Significance of Informed Consent and Truth-Telling for Quality of Life in Terminal Cancer Patients
Radiation Medicine. 1997 Mar-Apr; 15(2): 133-135.
For 12 patients with terminal stage cancer who died within the period from June 1995 to the present, we retrospectively evaluated the correlation between the "information" concerning disclosure of the "diagnosis," "pathology," and "prognosis," with the length of the last admission before the death, "sedation" near death, and the choice of "do not resuscitate (DNR)." The average length of admission before death was markedly shorter for patients who had been told either the "diagnosis," "pathology," or "prognosis" than for patients who had not. A statistically significant difference was observed between those who had been told and those who had not been told the "pathology." Similarly, "sedation" tended to be done for those who had been provided with information on cancer. It was suggested that telling patients with terminal stage cancer the truth about "diagnosis," "pathology," and "prognosis" is important for them to spend a fulfilling terminal stage.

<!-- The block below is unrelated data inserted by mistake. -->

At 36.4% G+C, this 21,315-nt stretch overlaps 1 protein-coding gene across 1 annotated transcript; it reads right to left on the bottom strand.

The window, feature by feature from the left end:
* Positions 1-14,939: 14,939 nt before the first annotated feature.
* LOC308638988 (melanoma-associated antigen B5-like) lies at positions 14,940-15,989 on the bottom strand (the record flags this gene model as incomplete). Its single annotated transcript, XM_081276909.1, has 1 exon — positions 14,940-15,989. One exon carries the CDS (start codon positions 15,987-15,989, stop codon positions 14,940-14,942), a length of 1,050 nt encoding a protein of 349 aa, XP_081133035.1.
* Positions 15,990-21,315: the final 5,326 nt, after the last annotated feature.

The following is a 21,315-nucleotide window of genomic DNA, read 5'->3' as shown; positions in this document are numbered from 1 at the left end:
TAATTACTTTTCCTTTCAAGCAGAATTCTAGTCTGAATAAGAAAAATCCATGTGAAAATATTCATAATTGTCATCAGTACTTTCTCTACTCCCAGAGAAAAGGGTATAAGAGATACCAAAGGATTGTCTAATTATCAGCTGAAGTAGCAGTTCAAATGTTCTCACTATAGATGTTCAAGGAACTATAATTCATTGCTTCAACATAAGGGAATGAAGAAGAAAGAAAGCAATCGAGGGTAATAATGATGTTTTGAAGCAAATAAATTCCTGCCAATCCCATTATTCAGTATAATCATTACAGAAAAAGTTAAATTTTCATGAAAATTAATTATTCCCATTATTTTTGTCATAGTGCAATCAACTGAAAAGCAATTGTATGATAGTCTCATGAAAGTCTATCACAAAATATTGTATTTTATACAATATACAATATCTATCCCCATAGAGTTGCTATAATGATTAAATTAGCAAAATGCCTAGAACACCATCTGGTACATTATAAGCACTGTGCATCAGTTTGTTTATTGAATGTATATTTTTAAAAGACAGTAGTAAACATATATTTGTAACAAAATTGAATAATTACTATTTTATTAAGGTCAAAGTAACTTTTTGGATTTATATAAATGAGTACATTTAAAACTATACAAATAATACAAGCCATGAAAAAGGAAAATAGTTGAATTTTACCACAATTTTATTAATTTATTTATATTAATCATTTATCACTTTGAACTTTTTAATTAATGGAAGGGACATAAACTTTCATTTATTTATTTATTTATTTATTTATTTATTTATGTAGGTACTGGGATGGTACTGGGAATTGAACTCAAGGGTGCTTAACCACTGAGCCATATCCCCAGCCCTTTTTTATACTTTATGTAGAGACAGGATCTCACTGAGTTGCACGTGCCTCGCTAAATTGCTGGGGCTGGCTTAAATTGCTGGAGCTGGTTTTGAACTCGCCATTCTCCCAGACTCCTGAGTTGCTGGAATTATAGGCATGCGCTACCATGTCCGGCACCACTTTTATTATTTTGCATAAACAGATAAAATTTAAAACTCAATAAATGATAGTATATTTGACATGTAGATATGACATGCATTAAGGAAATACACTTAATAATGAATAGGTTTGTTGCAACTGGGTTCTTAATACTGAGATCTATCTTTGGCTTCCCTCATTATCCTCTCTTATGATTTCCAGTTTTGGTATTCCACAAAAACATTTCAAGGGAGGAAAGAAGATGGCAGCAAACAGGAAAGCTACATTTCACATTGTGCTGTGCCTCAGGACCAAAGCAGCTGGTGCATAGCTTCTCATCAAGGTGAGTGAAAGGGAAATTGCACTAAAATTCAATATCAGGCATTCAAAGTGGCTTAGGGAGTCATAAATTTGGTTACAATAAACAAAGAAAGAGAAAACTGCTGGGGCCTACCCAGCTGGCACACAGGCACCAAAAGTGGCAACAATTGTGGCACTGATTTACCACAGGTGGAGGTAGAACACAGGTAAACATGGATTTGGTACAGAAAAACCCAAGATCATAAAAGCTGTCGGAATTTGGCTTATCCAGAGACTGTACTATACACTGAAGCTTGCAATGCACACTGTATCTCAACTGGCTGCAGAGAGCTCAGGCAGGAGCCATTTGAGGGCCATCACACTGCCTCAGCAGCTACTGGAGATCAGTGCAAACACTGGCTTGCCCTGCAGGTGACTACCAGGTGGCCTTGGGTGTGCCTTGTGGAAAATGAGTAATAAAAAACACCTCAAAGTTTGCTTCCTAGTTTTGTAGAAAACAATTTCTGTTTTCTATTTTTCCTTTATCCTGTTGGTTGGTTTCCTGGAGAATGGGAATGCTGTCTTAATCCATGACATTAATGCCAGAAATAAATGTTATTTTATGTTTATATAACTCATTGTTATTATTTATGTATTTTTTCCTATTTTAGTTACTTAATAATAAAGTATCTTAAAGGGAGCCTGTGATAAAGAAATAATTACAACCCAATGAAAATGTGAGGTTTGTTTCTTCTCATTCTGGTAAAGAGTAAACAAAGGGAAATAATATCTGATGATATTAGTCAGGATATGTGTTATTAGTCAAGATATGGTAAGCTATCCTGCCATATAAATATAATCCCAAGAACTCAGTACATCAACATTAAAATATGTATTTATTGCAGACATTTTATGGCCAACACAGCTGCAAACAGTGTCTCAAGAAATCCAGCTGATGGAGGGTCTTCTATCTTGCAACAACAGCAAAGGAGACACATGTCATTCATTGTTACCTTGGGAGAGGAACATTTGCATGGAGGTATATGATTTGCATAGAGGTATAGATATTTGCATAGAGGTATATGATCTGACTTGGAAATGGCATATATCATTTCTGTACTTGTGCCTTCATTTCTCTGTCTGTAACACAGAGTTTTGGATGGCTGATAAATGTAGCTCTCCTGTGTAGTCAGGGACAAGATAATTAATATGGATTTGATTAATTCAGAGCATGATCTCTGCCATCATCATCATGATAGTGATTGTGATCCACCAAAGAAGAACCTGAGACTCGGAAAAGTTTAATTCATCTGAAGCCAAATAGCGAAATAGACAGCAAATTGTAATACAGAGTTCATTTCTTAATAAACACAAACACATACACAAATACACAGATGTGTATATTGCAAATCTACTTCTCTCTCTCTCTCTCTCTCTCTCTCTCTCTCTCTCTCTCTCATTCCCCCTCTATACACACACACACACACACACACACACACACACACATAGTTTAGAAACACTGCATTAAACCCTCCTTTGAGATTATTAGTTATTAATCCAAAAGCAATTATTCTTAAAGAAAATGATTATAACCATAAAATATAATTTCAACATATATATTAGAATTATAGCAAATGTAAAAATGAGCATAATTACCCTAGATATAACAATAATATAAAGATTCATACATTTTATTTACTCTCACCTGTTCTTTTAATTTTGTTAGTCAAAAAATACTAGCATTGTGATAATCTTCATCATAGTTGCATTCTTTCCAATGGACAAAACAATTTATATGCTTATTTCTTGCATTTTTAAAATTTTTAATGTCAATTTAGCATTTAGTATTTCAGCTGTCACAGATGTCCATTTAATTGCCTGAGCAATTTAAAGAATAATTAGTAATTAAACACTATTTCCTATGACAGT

Attitudes; Attitudes to Death; Autonomy; Cancer; Comparative Studies; Consent; Death; Diagnosis; Disclosure; Drugs; Evaluation; Evaluation Studies; Informed Consent; Knowledge; Life; Palliative Care; Patient Admission; Patients; Prognosis; Psychology; Quality of Life; Resuscitation; Resuscitation Orders; Sedatives; Terminal Care; Terminally Ill; Truth Disclosure;
Showing items related by title, author, creator and subject.
Significance of Informed Consent and Truth-Telling for Quality of Life in Terminal Cancer Patients Aoki, Yukimasa; Nakagawa, Keiichi; Hasezawa, Kenji; Tago, Masao; Baba, Noriyuki; Toyoda, Kenji; Toyoda, Tatsuya; Kozuka, Takuyo; Kiryu, Shigeru; Igaki, Hiroshi; Sasaki, Yasuhito (1997-03)